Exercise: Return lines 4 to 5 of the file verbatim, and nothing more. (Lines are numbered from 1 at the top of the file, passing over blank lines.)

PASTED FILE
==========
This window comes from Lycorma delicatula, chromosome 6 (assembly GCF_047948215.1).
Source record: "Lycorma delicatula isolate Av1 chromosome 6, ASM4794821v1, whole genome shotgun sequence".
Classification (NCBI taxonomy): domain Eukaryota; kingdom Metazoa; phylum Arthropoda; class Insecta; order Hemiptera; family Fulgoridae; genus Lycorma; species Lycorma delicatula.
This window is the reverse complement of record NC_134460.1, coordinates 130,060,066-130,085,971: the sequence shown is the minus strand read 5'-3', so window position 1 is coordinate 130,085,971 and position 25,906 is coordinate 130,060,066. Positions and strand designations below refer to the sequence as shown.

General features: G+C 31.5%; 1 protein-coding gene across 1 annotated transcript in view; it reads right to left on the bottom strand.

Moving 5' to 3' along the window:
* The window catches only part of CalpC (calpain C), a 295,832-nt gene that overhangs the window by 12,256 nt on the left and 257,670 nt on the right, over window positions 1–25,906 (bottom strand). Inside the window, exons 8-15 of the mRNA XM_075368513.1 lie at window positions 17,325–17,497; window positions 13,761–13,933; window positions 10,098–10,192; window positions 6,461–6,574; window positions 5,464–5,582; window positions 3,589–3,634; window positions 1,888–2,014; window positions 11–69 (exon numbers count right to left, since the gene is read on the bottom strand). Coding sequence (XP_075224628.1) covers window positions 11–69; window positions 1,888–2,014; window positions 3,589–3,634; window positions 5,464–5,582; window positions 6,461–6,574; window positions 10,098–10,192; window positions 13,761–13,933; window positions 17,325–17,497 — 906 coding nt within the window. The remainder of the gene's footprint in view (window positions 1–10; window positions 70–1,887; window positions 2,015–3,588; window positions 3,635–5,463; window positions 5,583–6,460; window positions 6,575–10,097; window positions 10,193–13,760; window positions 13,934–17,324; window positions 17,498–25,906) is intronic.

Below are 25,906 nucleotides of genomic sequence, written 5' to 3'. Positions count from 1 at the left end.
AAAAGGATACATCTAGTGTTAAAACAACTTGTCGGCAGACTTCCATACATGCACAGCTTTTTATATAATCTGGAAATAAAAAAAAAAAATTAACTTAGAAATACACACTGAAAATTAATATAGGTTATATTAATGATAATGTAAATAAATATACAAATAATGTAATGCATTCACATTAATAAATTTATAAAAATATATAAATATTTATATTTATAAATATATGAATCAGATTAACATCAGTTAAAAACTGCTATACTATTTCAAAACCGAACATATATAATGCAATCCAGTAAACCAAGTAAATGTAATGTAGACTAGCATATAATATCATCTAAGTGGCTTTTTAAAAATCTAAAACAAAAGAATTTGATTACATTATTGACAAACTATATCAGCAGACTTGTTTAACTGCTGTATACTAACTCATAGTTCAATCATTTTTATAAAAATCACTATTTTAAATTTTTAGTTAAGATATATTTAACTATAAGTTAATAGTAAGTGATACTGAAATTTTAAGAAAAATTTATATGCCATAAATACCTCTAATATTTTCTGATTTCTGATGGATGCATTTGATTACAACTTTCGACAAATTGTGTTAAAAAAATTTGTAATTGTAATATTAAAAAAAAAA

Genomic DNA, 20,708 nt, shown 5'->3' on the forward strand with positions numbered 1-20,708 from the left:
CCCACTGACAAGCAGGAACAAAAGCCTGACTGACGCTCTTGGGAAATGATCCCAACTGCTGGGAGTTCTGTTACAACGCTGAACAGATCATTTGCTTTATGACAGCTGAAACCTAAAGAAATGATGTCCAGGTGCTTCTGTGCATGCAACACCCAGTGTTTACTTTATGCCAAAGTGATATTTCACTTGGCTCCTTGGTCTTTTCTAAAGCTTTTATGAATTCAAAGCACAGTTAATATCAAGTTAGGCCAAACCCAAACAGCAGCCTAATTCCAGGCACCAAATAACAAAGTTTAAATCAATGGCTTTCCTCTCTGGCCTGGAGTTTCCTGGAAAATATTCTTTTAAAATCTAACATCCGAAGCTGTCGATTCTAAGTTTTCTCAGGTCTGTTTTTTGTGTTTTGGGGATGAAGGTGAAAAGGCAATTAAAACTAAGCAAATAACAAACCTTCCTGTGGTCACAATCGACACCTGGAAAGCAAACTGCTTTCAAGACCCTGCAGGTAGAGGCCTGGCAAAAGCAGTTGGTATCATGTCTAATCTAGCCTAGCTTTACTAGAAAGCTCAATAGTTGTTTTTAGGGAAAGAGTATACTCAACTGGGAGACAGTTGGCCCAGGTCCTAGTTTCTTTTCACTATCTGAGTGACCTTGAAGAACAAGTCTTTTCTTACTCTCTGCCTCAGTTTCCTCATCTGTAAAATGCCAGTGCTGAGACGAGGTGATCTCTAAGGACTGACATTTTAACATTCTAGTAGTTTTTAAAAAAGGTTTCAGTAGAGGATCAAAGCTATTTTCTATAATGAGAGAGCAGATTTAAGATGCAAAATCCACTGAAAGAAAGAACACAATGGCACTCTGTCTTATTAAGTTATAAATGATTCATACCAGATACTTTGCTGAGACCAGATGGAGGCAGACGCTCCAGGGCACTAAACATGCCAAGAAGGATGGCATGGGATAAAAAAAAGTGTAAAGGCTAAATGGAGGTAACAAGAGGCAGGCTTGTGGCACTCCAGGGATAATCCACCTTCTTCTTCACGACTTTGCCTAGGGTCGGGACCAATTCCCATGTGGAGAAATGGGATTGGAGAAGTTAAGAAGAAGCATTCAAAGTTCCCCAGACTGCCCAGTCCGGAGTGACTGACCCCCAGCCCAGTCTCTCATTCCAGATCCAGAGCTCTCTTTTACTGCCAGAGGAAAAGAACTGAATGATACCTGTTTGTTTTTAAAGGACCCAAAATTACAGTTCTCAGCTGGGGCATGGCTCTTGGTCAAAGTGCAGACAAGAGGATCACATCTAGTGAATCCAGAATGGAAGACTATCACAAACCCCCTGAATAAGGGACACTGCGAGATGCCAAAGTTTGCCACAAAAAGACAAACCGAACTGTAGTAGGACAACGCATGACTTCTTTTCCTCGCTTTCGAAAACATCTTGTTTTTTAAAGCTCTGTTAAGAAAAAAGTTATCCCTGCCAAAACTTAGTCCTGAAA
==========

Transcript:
This window is the reverse complement of record NC_134460.1, coordinates 130,060,066-130,085,971: the sequence shown is the minus strand read 5'-3', so window position 1 is coordinate 130,085,971 and position 25,906 is coordinate 130,060,066. Positions and strand designations below refer to the sequence as shown.

General features: G+C 31.5%; 1 protein-coding gene across 1 annotated transcript in view; it reads right to left on the bottom strand.